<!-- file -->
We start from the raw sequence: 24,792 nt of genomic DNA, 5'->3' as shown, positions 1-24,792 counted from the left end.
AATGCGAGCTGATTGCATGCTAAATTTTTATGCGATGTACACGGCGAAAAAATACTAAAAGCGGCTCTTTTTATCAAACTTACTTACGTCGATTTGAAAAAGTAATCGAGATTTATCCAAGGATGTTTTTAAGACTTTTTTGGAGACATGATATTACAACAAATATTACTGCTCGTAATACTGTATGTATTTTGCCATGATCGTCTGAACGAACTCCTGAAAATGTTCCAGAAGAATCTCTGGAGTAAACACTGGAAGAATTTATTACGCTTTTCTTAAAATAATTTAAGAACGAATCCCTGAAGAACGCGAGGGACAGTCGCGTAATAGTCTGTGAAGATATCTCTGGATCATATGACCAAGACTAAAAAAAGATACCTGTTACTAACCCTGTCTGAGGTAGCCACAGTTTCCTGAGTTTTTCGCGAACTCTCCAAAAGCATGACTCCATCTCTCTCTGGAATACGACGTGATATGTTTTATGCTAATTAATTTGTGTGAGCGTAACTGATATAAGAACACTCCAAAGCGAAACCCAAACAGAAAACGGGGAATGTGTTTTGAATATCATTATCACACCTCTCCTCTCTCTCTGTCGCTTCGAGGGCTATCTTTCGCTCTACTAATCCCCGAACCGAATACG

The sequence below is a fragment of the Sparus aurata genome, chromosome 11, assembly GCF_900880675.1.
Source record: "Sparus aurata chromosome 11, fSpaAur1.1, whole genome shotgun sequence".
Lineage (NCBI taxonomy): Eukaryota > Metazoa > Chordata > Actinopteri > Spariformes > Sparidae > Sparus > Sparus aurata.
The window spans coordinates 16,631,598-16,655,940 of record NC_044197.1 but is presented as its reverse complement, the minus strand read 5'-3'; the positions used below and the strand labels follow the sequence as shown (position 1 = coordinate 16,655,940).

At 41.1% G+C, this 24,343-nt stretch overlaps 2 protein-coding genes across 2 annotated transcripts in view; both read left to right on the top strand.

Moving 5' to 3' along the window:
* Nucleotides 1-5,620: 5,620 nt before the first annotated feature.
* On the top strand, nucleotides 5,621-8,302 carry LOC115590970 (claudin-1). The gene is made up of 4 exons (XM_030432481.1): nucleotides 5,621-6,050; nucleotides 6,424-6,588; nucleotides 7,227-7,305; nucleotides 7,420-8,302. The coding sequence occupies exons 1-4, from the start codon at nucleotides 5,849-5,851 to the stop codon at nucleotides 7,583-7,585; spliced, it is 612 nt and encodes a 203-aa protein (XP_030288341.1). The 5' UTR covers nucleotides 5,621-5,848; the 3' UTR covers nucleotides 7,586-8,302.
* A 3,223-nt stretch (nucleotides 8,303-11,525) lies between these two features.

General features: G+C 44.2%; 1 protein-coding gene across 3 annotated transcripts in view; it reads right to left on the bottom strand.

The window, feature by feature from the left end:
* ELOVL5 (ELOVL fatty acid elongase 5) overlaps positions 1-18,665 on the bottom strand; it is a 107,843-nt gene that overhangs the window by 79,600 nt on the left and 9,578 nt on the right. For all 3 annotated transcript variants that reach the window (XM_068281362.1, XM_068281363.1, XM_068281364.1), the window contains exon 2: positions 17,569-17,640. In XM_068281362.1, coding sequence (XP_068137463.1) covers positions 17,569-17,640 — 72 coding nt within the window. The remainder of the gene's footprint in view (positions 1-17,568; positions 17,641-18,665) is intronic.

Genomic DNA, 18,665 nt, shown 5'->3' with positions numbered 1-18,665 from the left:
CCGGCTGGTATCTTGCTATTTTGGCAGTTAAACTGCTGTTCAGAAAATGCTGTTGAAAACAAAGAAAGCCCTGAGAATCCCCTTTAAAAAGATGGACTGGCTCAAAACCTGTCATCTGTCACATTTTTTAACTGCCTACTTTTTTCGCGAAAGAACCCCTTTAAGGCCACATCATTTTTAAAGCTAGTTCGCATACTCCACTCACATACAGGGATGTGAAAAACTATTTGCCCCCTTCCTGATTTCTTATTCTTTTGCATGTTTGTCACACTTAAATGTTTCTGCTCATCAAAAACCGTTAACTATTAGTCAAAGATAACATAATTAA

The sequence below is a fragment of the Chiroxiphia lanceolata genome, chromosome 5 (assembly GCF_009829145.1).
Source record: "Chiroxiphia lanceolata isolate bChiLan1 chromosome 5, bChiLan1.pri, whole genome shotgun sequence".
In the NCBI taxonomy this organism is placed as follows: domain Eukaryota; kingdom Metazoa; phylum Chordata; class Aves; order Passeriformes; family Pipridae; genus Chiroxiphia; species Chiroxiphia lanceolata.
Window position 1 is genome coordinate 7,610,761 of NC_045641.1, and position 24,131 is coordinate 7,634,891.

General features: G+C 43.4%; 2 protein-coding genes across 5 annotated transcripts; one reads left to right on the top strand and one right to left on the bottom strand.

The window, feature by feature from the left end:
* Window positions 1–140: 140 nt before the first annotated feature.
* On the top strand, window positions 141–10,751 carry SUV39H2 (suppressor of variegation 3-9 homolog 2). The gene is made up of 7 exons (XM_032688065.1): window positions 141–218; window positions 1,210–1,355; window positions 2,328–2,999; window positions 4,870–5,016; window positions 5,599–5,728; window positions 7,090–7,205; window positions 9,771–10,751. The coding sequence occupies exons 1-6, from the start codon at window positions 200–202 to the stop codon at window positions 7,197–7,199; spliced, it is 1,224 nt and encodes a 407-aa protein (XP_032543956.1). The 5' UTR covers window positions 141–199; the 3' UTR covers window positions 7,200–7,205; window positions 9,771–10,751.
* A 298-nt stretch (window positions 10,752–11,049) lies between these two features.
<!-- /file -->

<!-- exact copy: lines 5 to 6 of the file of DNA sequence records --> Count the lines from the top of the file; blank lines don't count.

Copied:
Lineage (NCBI taxonomy): Eukaryota > Metazoa > Chordata > Actinopteri > Spariformes > Sparidae > Sparus > Sparus aurata.
The window spans coordinates 16,631,598-16,655,940 of record NC_044197.1 but is presented as its reverse complement, the minus strand read 5'-3'; the positions used below and the strand labels follow the sequence as shown (position 1 = coordinate 16,655,940).